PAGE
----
Cult Film Club – Robocop

Welcome back everyone. Let’s talk about Robocop. Specifically, let’s talk about the 1987 Robocop, which, in the run up to the release of this year’s reboot, was essentially deified. It’s not uncommon for an original to be viewed very fondly in the year a reboot’s released but the vehement pushback against the 2014 movie was abnormally strong. Sufficiently strong, in fact, that one site was accused of taking bribes because they dared to like it.

I’ve been a film journalist since 1997 in various forms.

I got free coffee once.

I think there were donuts too.

That’s it.

So, either I’m really not attending the right parties or film criticism, oddly, is not a Godfather-esque den of iniquity and corruption.
Let’s face it, it’s probably both.

Anyway, I was sufficiently curious as to why the original was put on a pedestal that I rewatched it instead of Primer. That and the fact that if I watch Primer enough times in a year I can actually see maths. Anyway, it was an interesting experience both positive and negative because, when it comes to it, this is a film that’s beautifully designed, frequently brilliant and has some bits so horrifically clunky you actually wince.

Let’s start with the good stuff. The years have been very kind to Robocop in a couple of surprising ways, the first being its format. The satirical adverts scattered through the movie are actually funnier now we’re out from under the shoulder padded Hell of the Reagan and Thatcher years. Plus they, and news stories the orbital laser platform misfire add to the cyberpunk tone of the movie. This is 20 minutes into the future and if Max Headroom isn’t around the corner, that’s only because he’s busy presenting music videos from an ‘80s dystopian internet.

Secondly, the central arc of the thing is actually pretty great. The extra step that’s in place here, of OCP Bob elbowing himself to the front of the queue using the Robocop project, is especially good. Not only is it a perfect encapsulation of ‘I will tread on your neck so I can snort my coke better, PROLE’ yuppie excess, but it also couches the project in noticeably more embattled terms from the get go.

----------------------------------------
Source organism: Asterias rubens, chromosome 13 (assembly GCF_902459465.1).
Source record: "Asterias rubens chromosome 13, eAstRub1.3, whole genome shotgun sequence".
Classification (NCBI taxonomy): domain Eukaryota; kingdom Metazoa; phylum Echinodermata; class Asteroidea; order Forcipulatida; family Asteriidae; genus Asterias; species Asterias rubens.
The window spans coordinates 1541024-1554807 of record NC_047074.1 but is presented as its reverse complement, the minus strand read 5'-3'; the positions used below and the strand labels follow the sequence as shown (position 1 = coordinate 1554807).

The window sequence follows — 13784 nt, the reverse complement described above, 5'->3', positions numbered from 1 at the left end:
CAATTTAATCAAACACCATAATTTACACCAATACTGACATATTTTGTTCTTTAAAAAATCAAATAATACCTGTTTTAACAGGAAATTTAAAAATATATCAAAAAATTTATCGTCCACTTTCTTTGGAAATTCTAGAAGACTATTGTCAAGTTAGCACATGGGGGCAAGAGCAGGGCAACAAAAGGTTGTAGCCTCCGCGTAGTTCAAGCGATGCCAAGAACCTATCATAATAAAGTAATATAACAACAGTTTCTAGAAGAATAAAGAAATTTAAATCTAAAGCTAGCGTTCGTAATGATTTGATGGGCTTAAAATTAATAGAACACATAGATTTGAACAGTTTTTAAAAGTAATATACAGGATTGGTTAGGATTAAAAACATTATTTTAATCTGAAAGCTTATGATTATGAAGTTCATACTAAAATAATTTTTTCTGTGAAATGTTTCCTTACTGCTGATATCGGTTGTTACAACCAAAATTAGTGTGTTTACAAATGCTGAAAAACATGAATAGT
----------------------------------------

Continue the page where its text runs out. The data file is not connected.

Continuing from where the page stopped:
Here’s why; in the 2014 version, Robocop is basically an ipad with a gun. He’s a piece of desirable consumer electronics that’s positioned to exploit a legal loophole. So, in fact, he’s an ipad 1 with a gun. Were he an ipad 3 with a gun he would presumably need recharging by the time he’d lifted and aimed the gun. I can see the directives now:

1)Serve the Public Trust
2)Protect the Innocent
3)Uph-20% CHARGE REMAINING
4)-Clas-EMPTY BATTERY SIGN

Anyway, in the context of the 2014 version it really works. The ‘80s version though, works better, positioning Robocop as the destination rather than the justice-dispensing, gun toting Motorway Services on the way to Delta City. He’s a genuine quantum leap in technology and, weirdly, that covers a lot of the movie’s flaws. He moves clunkily because he’s new. He talks with a distorted voice because he’s new. Peter Weller plays the entire thing with emotional distance because he’s new. It’s not subtle but it does work.

Weirdly, the extra political context given the project in the reboot is fun but ultimately dilutes the issue. Here, the fact that Robocop is the result of a pissing contest between OCP Bob and Dick Jones works on two different levels. Firstly, the fact that he’s being actively targeted by the company that built him means there’s far more of a sense of danger than at any point in the reboot. Secondly, it also emphasizes the man in the machine. Alex Murphy arguably has the worst luck of any 1980s action hero, and Verhoeven and scriptwriter Ed Neumeier never let him off the hook. Murphy being killed is arguably the single merciful thing that happens to him. Everything that follows is essentially a cybernetic zombie who’s been lobotomized for maximum profit dispensing vastly disproportionate amounts of violent justice in order to uphold the artificial ideal of law and order that best serves his corporate masters.